New Brunswick Tomorrow is a nonprofit organization dedicated to enriching the people of New Brunswick and moving them forward. By fostering public and private networks of individuals and community organizations, the organization identifies and responds to community needs. Recently, it developed the “Live Well – Vivir Bien New Brunswick” mobile application and website, and engaged in a city-wide campaign to create awareness and inspire New Brunswick residents to actively engage with locally available health and wellness resources/services. The campaign features five main focus areas: Eat Well, Feel Well, Move Well, Be Well and Be Safe. Its goal is to improve quality of life and health outcomes. View Community Partner Web Site

BTG Focus Areas (adapted from Healthy People 2010 and 2020):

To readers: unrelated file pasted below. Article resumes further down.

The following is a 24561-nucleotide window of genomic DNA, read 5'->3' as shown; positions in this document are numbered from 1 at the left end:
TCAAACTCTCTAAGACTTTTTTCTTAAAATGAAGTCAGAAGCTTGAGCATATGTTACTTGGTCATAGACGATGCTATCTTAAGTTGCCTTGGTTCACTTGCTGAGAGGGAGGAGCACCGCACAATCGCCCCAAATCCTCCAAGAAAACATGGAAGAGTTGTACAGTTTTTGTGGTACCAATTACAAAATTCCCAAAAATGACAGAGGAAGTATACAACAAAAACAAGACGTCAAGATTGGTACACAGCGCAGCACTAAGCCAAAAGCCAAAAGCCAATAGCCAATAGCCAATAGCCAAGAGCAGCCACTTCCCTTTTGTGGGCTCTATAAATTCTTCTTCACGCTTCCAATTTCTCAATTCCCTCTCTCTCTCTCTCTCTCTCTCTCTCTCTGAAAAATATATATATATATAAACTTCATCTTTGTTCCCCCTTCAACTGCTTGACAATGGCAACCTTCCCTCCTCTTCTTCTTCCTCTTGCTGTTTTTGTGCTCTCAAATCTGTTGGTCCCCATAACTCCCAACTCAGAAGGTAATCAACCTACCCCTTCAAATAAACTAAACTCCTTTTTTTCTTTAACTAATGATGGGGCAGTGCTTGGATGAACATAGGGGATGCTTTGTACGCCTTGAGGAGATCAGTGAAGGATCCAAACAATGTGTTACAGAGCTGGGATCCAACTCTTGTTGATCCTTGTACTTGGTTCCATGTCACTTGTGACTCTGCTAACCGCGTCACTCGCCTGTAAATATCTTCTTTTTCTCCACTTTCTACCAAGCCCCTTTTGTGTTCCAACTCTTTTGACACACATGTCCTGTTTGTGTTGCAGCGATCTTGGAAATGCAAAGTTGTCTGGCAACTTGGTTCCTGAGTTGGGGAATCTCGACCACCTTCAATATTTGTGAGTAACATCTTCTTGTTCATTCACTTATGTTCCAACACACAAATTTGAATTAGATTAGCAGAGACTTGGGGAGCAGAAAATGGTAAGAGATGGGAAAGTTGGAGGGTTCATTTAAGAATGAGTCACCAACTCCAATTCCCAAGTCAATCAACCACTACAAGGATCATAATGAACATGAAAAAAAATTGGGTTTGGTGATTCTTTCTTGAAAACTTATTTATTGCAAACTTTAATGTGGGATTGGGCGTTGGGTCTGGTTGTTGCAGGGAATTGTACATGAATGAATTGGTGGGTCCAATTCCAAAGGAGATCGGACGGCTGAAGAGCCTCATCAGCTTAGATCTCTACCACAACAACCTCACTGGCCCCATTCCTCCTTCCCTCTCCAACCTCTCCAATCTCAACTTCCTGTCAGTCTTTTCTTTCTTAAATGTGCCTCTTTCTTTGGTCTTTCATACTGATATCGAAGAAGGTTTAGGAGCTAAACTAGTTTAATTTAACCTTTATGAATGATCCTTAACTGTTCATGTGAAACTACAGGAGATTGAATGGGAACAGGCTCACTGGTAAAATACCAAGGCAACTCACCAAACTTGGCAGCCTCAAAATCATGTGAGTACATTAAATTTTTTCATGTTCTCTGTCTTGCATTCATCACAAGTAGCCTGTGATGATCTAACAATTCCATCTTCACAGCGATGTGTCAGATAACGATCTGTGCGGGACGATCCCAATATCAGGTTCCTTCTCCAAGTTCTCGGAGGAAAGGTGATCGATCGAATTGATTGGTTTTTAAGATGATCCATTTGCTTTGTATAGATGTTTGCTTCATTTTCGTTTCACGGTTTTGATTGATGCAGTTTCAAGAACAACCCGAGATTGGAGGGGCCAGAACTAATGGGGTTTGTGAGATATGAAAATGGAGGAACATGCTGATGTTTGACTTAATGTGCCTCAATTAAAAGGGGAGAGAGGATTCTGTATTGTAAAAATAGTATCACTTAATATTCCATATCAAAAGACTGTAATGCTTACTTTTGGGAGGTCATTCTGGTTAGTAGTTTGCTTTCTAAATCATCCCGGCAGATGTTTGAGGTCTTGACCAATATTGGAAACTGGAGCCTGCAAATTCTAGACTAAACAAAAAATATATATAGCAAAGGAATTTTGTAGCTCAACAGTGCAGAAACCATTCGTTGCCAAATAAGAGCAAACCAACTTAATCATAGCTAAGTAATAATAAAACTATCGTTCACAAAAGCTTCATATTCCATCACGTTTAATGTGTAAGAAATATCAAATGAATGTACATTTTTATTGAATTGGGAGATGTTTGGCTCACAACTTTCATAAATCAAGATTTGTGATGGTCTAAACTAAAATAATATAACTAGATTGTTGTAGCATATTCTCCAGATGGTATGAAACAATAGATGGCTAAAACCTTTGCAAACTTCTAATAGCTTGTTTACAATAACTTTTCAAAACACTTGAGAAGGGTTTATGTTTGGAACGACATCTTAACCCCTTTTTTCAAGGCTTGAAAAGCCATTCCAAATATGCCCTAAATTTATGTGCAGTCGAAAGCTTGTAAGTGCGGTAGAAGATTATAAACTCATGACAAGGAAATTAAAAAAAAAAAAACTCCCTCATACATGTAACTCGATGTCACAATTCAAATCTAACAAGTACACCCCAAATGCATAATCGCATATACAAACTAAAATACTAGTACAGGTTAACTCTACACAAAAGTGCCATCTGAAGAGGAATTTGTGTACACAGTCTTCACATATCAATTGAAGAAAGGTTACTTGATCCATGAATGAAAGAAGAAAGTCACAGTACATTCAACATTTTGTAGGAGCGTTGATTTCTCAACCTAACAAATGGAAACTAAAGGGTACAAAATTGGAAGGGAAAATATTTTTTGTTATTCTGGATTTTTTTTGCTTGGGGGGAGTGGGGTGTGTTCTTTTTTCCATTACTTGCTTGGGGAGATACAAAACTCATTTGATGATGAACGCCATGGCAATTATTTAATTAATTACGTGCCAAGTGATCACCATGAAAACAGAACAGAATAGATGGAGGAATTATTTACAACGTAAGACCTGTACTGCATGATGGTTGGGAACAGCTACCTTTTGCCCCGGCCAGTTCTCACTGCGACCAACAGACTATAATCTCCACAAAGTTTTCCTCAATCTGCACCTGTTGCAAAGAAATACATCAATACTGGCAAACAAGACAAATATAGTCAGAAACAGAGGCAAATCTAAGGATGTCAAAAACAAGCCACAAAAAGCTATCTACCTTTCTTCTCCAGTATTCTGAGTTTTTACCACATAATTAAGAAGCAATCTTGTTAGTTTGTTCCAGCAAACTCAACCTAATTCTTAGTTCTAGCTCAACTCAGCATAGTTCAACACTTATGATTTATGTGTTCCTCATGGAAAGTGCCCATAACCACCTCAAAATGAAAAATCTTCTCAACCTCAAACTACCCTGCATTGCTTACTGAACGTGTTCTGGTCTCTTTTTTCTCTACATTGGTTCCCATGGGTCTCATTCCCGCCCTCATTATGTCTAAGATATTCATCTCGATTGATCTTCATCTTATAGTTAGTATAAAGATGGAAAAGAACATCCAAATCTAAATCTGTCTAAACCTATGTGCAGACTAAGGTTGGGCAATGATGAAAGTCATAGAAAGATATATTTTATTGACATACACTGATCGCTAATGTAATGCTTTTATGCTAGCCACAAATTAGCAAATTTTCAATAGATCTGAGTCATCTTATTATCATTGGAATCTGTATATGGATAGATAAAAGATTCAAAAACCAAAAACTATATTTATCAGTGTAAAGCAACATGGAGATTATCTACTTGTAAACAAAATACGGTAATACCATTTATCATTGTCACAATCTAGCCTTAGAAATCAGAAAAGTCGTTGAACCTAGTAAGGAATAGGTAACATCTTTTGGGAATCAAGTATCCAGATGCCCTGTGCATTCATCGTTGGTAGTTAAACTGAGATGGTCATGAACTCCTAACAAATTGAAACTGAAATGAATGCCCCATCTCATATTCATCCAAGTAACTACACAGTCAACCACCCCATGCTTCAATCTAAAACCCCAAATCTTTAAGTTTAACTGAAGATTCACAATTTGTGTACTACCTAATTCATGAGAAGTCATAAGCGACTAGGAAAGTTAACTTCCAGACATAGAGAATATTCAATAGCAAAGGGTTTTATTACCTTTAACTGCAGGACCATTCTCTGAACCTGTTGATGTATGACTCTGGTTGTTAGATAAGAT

Access to Health Care; HIV/AIDS; Injury and Violence Prevention; Nutrition and Weight Status; Physical Activity and Fitness

The Project:
At Imani Park, the Bridging the Gaps student interns developed a survey asking residents what their needs were and in what areas they needed help, in terms of their personal goals and wellness. The interns had both individual and group discussions with the residents about obstacles they face in achieving their health needs and offered counseling and health advice, especially on stress management. They participated in community activities such as gardening with the residents, encouraging them to grow their own food and eat healthfully. Additionally, the interns held Mommy and Me sessions with the nursing mothers living at the facility, offering information on the Safe to Sleep campaign and sudden infant death syndrome. At New Brunswick Tomorrow, the interns were engaged in advocacy meetings on domestic violence and safe housing. They made calls to partners and stakeholders in the Healthier New Brunswick Initiative, enlightening them about the Live Well–Vivir Bien New Brunswick campaign and mobile application; the campaign’s aim is to unify local efforts that promote health, wellness and health care. They also scheduled presentations with some of the partners and participated in the presentations.

Personal Statements: